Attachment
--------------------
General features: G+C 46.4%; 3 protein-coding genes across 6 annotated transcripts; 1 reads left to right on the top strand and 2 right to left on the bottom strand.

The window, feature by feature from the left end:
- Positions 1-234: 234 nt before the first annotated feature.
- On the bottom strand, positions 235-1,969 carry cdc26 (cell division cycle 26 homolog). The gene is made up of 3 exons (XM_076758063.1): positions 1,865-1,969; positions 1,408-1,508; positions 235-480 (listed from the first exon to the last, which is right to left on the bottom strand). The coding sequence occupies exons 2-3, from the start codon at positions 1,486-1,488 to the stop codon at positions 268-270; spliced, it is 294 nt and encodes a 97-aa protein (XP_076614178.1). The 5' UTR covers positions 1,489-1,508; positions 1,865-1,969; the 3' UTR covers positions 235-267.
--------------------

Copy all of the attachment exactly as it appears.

General features: G+C 46.4%; 3 protein-coding genes across 6 annotated transcripts; 1 reads left to right on the top strand and 2 right to left on the bottom strand.

The window, feature by feature from the left end:
- Positions 1-234: 234 nt before the first annotated feature.
- On the bottom strand, positions 235-1,969 carry cdc26 (cell division cycle 26 homolog). The gene is made up of 3 exons (XM_076758063.1): positions 1,865-1,969; positions 1,408-1,508; positions 235-480 (listed from the first exon to the last, which is right to left on the bottom strand). The coding sequence occupies exons 2-3, from the start codon at positions 1,486-1,488 to the stop codon at positions 268-270; spliced, it is 294 nt and encodes a 97-aa protein (XP_076614178.1). The 5' UTR covers positions 1,489-1,508; positions 1,865-1,969; the 3' UTR covers positions 235-267.